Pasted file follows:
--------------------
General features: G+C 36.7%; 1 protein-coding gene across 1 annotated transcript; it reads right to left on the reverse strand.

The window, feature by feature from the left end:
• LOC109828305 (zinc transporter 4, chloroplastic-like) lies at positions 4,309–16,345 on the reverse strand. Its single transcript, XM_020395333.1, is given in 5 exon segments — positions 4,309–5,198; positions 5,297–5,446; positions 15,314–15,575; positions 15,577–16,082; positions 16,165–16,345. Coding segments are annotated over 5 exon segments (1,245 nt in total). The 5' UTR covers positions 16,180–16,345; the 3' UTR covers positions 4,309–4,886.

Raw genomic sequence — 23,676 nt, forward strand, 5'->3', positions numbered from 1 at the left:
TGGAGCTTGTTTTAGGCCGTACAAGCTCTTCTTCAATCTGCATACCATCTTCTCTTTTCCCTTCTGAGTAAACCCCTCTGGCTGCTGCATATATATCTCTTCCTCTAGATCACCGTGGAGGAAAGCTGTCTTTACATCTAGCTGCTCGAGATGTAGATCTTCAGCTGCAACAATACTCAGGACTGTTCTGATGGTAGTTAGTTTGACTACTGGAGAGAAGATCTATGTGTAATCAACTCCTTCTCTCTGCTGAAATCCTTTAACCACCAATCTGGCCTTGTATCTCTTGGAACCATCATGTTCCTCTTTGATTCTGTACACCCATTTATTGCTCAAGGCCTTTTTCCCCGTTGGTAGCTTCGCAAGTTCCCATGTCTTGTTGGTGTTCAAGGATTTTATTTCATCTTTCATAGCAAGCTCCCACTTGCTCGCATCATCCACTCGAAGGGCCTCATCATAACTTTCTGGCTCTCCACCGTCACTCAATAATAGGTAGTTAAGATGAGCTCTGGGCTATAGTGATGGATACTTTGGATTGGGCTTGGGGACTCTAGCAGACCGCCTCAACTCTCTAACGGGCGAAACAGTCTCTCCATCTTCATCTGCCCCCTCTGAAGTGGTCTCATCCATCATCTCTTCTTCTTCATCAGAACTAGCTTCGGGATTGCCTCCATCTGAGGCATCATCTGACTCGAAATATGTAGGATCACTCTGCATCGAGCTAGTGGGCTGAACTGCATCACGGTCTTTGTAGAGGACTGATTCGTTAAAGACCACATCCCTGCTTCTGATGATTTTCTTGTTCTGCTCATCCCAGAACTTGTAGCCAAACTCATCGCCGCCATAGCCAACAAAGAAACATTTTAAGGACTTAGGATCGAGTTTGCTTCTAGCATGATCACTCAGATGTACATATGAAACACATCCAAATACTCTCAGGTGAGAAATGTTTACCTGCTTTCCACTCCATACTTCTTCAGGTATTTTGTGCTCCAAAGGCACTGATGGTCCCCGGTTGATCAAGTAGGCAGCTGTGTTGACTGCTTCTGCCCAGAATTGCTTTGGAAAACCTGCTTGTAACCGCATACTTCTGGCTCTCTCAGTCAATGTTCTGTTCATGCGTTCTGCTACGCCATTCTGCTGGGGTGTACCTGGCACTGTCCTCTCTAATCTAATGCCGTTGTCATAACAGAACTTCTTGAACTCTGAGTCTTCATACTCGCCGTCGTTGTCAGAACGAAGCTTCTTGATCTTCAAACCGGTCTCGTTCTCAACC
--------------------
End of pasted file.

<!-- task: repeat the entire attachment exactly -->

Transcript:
General features: G+C 36.7%; 1 protein-coding gene across 1 annotated transcript; it reads right to left on the reverse strand.

The window, feature by feature from the left end:
• LOC109828305 (zinc transporter 4, chloroplastic-like) lies at positions 4,309–16,345 on the reverse strand. Its single transcript, XM_020395333.1, is given in 5 exon segments — positions 4,309–5,198; positions 5,297–5,446; positions 15,314–15,575; positions 15,577–16,082; positions 16,165–16,345. Coding segments are annotated over 5 exon segments (1,245 nt in total). The 5' UTR covers positions 16,180–16,345; the 3' UTR covers positions 4,309–4,886.

Raw genomic sequence — 23,676 nt, forward strand, 5'->3', positions numbered from 1 at the left:
TGGAGCTTGTTTTAGGCCGTACAAGCTCTTCTTCAATCTGCATACCATCTTCTCTTTTCCCTTCTGAGTAAACCCCTCTGGCTGCTGCATATATATCTCTTCCTCTAGATCACCGTGGAGGAAAGCTGTCTTTACATCTAGCTGCTCGAGATGTAGATCTTCAGCTGCAACAATACTCAGGACTGTTCTGATGGTAGTTAGTTTGACTACTGGAGAGAAGATCTATGTGTAATCAACTCCTTCTCTCTGCTGAAATCCTTTAACCACCAATCTGGCCTTGTATCTCTTGGAACCATCATGTTCCTCTTTGATTCTGTACACCCATTTATTGCTCAAGGCCTTTTTCCCCGTTGGTAGCTTCGCAAGTTCCCATGTCTTGTTGGTGTTCAAGGATTTTATTTCATCTTTCATAGCAAGCTCCCACTTGCTCGCATCATCCACTCGAAGGGCCTCATCATAACTTTCTGGCTCTCCACCGTCACTCAATAATAGGTAGTTAAGATGAGCTCTGGGCTATAGTGATGGATACTTTGGATTGGGCTTGGGGACTCTAGCAGACCGCCTCAACTCTCTAACGGGCGAAACAGTCTCTCCATCTTCATCTGCCCCCTCTGAAGTGGTCTCATCCATCATCTCTTCTTCTTCATCAGAACTAGCTTCGGGATTGCCTCCATCTGAGGCATCATCTGACTCGAAATATGTAGGATCACTCTGCATCGAGCTAGTGGGCTGAACTGCATCACGGTCTTTGTAGAGGACTGATTCGTTAAAGACCACATCCCTGCTTCTGATGATTTTCTTGTTCTGCTCATCCCAGAACTTGTAGCCAAACTCATCGCCGCCATAGCCAACAAAGAAACATTTTAAGGACTTAGGATCGAGTTTGCTTCTAGCATGATCACTCAGATGTACATATGAAACACATCCAAATACTCTCAGGTGAGAAATGTTTACCTGCTTTCCACTCCATACTTCTTCAGGTATTTTGTGCTCCAAAGGCACTGATGGTCCCCGGTTGATCAAGTAGGCAGCTGTGTTGACTGCTTCTGCCCAGAATTGCTTTGGAAAACCTGCTTGTAACCGCATACTTCTGGCTCTCTCAGTCAATGTTCTGTTCATGCGTTCTGCTACGCCATTCTGCTGGGGTGTACCTGGCACTGTCCTCTCTAATCTAATGCCGTTGTCATAACAGAACTTCTTGAACTCTGAGTCTTCATACTCGCCGTCGTTGTCAGAACGAAGCTTCTTGATCTTCAAACCGGTCTCGTTCTCAACC